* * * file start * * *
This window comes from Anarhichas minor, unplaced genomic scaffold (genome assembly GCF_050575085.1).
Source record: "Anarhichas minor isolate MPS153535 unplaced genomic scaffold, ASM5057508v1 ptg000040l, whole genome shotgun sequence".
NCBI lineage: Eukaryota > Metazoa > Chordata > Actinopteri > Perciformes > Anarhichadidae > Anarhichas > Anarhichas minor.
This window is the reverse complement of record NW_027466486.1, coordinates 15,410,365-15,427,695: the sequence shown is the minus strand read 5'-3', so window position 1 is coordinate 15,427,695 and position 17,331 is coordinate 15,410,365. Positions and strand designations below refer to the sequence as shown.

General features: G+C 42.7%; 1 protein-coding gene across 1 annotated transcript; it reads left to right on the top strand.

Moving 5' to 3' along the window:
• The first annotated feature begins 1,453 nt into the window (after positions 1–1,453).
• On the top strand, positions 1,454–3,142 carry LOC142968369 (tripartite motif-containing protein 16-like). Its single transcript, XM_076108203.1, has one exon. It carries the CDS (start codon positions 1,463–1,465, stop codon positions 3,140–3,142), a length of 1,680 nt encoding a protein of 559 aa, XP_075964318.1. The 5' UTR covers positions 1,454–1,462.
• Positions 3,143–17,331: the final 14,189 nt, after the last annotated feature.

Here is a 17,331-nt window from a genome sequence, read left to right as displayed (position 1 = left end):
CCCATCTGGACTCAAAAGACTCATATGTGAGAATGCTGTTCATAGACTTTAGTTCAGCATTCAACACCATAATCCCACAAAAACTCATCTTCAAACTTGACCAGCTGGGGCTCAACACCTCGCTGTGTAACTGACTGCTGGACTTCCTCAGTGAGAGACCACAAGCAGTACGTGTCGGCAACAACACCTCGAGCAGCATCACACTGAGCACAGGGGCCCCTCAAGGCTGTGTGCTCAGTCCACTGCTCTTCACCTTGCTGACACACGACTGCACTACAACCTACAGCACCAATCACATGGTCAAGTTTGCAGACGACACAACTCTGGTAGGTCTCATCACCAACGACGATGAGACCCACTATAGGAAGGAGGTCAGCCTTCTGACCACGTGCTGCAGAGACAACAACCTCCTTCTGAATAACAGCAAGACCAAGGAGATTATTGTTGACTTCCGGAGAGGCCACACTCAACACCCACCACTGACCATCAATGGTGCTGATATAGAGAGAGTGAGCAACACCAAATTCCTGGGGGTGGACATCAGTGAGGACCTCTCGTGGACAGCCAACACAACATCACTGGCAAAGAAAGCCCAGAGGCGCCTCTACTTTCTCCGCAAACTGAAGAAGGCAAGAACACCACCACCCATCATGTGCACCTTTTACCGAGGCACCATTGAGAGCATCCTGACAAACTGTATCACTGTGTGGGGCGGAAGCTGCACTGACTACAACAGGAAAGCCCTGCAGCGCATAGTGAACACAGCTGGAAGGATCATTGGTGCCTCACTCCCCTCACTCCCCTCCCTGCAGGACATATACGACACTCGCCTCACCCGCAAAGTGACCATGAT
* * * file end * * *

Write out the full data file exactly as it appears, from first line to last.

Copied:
This window comes from Anarhichas minor, unplaced genomic scaffold (genome assembly GCF_050575085.1).
Source record: "Anarhichas minor isolate MPS153535 unplaced genomic scaffold, ASM5057508v1 ptg000040l, whole genome shotgun sequence".
NCBI lineage: Eukaryota > Metazoa > Chordata > Actinopteri > Perciformes > Anarhichadidae > Anarhichas > Anarhichas minor.
This window is the reverse complement of record NW_027466486.1, coordinates 15,410,365-15,427,695: the sequence shown is the minus strand read 5'-3', so window position 1 is coordinate 15,427,695 and position 17,331 is coordinate 15,410,365. Positions and strand designations below refer to the sequence as shown.

General features: G+C 42.7%; 1 protein-coding gene across 1 annotated transcript; it reads left to right on the top strand.

Moving 5' to 3' along the window:
• The first annotated feature begins 1,453 nt into the window (after positions 1–1,453).
• On the top strand, positions 1,454–3,142 carry LOC142968369 (tripartite motif-containing protein 16-like). Its single transcript, XM_076108203.1, has one exon. It carries the CDS (start codon positions 1,463–1,465, stop codon positions 3,140–3,142), a length of 1,680 nt encoding a protein of 559 aa, XP_075964318.1. The 5' UTR covers positions 1,454–1,462.
• Positions 3,143–17,331: the final 14,189 nt, after the last annotated feature.

Here is a 17,331-nt window from a genome sequence, read left to right as displayed (position 1 = left end):
CCCATCTGGACTCAAAAGACTCATATGTGAGAATGCTGTTCATAGACTTTAGTTCAGCATTCAACACCATAATCCCACAAAAACTCATCTTCAAACTTGACCAGCTGGGGCTCAACACCTCGCTGTGTAACTGACTGCTGGACTTCCTCAGTGAGAGACCACAAGCAGTACGTGTCGGCAACAACACCTCGAGCAGCATCACACTGAGCACAGGGGCCCCTCAAGGCTGTGTGCTCAGTCCACTGCTCTTCACCTTGCTGACACACGACTGCACTACAACCTACAGCACCAATCACATGGTCAAGTTTGCAGACGACACAACTCTGGTAGGTCTCATCACCAACGACGATGAGACCCACTATAGGAAGGAGGTCAGCCTTCTGACCACGTGCTGCAGAGACAACAACCTCCTTCTGAATAACAGCAAGACCAAGGAGATTATTGTTGACTTCCGGAGAGGCCACACTCAACACCCACCACTGACCATCAATGGTGCTGATATAGAGAGAGTGAGCAACACCAAATTCCTGGGGGTGGACATCAGTGAGGACCTCTCGTGGACAGCCAACACAACATCACTGGCAAAGAAAGCCCAGAGGCGCCTCTACTTTCTCCGCAAACTGAAGAAGGCAAGAACACCACCACCCATCATGTGCACCTTTTACCGAGGCACCATTGAGAGCATCCTGACAAACTGTATCACTGTGTGGGGCGGAAGCTGCACTGACTACAACAGGAAAGCCCTGCAGCGCATAGTGAACACAGCTGGAAGGATCATTGGTGCCTCACTCCCCTCACTCCCCTCCCTGCAGGACATATACGACACTCGCCTCACCCGCAAAGTGACCATGAT